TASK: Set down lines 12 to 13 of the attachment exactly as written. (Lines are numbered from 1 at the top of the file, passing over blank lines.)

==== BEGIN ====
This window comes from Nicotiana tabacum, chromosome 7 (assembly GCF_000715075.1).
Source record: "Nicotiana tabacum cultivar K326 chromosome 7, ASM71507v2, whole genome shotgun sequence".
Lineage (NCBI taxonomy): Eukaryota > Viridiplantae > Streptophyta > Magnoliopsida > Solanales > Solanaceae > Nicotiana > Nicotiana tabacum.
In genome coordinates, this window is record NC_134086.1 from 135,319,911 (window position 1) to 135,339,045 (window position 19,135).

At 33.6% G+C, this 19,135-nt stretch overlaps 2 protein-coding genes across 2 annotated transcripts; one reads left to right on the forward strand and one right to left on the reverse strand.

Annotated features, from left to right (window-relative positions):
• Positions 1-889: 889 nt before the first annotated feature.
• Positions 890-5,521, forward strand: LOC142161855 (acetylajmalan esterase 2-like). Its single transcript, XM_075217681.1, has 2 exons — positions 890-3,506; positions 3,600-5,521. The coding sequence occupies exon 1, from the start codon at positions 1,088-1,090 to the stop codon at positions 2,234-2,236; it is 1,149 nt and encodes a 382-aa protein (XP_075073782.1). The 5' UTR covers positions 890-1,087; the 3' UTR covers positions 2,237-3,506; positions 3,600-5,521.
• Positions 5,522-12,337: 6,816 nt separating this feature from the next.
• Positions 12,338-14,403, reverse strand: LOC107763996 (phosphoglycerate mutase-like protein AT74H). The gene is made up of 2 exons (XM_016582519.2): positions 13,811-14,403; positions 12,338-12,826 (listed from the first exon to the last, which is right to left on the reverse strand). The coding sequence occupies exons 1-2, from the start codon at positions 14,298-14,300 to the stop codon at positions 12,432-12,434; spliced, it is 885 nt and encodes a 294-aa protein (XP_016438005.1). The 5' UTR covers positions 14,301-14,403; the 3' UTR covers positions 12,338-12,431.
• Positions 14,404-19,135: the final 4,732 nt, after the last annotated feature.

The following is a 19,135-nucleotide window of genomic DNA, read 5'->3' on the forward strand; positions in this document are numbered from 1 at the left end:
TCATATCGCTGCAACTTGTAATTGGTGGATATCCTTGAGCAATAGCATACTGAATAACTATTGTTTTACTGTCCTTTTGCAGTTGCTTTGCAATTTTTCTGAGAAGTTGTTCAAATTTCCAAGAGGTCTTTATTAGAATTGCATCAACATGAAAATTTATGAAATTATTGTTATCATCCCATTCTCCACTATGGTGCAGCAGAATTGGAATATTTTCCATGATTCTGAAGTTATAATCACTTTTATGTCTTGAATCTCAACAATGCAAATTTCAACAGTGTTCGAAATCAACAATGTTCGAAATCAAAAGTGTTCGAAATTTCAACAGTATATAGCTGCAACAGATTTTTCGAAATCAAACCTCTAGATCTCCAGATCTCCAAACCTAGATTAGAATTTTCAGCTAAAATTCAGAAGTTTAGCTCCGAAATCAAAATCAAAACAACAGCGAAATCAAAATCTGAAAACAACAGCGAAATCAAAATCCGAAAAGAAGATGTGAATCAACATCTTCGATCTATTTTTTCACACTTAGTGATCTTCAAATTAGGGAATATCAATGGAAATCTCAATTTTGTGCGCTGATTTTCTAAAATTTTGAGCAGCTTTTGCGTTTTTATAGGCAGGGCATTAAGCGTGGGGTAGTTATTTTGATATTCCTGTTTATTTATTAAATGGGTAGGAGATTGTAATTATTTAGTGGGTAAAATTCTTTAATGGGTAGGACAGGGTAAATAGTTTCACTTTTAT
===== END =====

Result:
The following is a 19,135-nucleotide window of genomic DNA, read 5'->3' on the forward strand; positions in this document are numbered from 1 at the left end:
TCATATCGCTGCAACTTGTAATTGGTGGATATCCTTGAGCAATAGCATACTGAATAACTATTGTTTTACTGTCCTTTTGCAGTTGCTTTGCAATTTTTCTGAGAAGTTGTTCAAATTTCCAAGAGGTCTTTATTAGAATTGCATCAACATGAAAATTTATGAAATTATTGTTATCATCCCATTCTCCACTATGGTGCAGCAGAATTGGAATATTTTCCATGATTCTGAAGTTATAATCACTTTTATGTCTTGAATCTCAACAATGCAAATTTCAACAGTGTTCGAAATCAACAATGTTCGAAATCAAAAGTGTTCGAAATTTCAACAGTATATAGCTGCAACAGATTTTTCGAAATCAAACCTCTAGATCTCCAGATCTCCAAACCTAGATTAGAATTTTCAGCTAAAATTCAGAAGTTTAGCTCCGAAATCAAAATCAAAACAACAGCGAAATCAAAATCTGAAAACAACAGCGAAATCAAAATCCGAAAAGAAGATGTGAATCAACATCTTCGATCTATTTTTTCACACTTAGTGATCTTCAAATTAGGGAATATCAATGGAAATCTCAATTTTGTGCGCTGATTTTCTAAAATTTTGAGCAGCTTTTGCGTTTTTATAGGCAGGGCATTAAGCGTGGGGTAGTTATTTTGATATTCCTGTTTATTTATTAAATGGGTAGGAGATTGTAATTATTTAGTGGGTAAAATTCTTTAATGGGTAGGACAGGGTAAATAGTTTCACTTTTAT